Rental Feudalism

Fiefs, tax lease, or economic hegermony are the basis upon which the upper class of landowners (landlords) bases its domination over the dependent farmers and landless. As the latter have no other alternative means of earning their livelihood, they have to accept high rents, forced labour, and in some cases even personal dependence in order to find a livelihood as tenant or labourer. Even if agrarian reforms and economic development have brought about some changes, this system still exists in many parts of Asia as well as in the Mediterranean countries and Latin America.

Essential for the formation of this agrarian system is the concentration of the ownership of land and water in the hands of a few landlords whose interest in the land, however, is limited.

They segment the land into very small parcels to be farmed by sharecroppers. The duration of the contract often lasts for only one vegetation period. They are, indeed, frequently prolonged by tacit agreement, but the insecurity leads to a state of dependence. The gross output is divided between the landlord and tenant in the case of sharecropping. The tenant must obey the landlord's orders on cultivation. Because of the small size of the plots they rent, the economic situation of the sharecroppers is critical and they frequently lose even more freedom to the landlords as a result of debts. The landlords try to gain higher incomes by means of high rents while investing little effort instead of trying to reach the tenants to crop more intensively. The land is a source of rent for them that at the same time gives them prestige and power since the tenants' dependent state covers even their personal living conditions and forces them to be loyal in all situations. The system takes from the poor and gives to the rich. Profit is derived by siphoning off as much as possible, not by increasing production.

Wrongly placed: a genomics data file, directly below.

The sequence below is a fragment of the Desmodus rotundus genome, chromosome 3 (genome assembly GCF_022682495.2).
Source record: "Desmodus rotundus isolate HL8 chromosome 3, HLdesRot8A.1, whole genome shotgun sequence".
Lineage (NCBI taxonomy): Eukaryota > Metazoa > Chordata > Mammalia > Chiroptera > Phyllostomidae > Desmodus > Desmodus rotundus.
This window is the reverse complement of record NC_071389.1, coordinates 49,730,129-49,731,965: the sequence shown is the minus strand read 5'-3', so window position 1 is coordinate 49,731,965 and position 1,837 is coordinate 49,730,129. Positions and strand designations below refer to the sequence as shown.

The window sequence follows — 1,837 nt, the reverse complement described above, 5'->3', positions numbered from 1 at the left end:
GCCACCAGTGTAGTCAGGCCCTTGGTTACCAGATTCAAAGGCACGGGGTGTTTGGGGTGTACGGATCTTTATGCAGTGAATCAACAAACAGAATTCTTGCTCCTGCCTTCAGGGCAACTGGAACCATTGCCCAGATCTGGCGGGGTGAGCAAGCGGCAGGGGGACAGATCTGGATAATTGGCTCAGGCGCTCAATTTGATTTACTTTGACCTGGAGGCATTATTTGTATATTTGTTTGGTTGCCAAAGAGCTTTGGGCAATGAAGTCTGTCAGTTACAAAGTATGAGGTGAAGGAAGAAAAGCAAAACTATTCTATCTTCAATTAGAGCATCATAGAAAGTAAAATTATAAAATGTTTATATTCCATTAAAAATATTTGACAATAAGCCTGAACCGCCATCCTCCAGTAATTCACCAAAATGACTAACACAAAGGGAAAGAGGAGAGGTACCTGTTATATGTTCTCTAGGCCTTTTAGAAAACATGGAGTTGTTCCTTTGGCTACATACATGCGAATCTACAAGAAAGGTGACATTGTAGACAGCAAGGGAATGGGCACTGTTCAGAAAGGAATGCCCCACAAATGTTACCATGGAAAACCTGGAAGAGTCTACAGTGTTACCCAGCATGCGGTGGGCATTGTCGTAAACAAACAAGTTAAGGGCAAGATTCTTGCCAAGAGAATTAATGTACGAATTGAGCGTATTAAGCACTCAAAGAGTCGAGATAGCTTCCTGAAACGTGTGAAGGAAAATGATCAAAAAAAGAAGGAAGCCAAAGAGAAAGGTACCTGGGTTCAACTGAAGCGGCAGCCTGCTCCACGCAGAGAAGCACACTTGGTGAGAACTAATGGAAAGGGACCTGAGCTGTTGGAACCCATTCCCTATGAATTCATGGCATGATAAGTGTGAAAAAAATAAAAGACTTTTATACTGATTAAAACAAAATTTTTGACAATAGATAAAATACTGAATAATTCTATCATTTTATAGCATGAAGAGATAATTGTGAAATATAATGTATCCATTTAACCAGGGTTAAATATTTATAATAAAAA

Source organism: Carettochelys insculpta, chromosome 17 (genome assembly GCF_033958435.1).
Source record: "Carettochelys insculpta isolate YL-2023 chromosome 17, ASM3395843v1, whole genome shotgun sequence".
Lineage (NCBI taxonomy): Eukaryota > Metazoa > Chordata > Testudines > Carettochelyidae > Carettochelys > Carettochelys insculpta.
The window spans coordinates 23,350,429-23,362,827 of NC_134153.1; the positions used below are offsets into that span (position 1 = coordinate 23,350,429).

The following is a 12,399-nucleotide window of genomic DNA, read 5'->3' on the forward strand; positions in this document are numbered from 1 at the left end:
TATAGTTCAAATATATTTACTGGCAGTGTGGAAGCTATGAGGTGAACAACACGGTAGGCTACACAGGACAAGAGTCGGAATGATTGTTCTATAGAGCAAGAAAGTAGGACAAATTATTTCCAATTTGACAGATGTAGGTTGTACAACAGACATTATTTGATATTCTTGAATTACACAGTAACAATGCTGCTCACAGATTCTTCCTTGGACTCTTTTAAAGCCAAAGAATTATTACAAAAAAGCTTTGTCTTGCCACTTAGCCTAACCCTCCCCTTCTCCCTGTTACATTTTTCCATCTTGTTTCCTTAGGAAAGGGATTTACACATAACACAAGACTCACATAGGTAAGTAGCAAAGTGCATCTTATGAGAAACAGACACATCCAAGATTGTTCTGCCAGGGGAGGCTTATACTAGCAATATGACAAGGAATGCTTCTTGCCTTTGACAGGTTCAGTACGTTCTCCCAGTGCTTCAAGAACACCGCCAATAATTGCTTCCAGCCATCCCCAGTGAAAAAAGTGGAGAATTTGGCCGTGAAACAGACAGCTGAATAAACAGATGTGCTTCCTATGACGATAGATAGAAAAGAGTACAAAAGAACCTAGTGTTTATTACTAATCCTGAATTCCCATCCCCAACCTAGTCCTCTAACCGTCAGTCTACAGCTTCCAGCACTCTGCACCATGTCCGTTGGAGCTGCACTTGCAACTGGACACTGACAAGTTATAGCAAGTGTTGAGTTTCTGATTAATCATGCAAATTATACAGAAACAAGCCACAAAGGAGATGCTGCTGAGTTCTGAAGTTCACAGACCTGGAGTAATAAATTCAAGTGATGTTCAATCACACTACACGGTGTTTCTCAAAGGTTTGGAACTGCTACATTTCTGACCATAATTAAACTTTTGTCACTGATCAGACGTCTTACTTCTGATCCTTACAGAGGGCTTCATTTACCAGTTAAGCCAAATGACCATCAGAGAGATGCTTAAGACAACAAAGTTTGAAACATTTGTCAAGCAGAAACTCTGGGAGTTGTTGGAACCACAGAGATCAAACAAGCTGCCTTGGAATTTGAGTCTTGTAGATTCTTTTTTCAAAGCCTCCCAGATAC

The large landlords do not control the tenants personally, but rather leave the job up to overseers (formerly to sub-leasers as well) who increase the exploitation. Although restrictions limiting the anount of land that can be owned have been introduced through agrarian reforms in the post war period, they have often led to only a replacement of the large landlord by the petty landlord. Since the latter lives in the village, the control is even stricter. In areas in which the Green Revolution took place, the system has disintegrated because the landlords evicted the tenants and began to cultivate the land themselves. Under the new wage and earning ratios this proves to be more economical.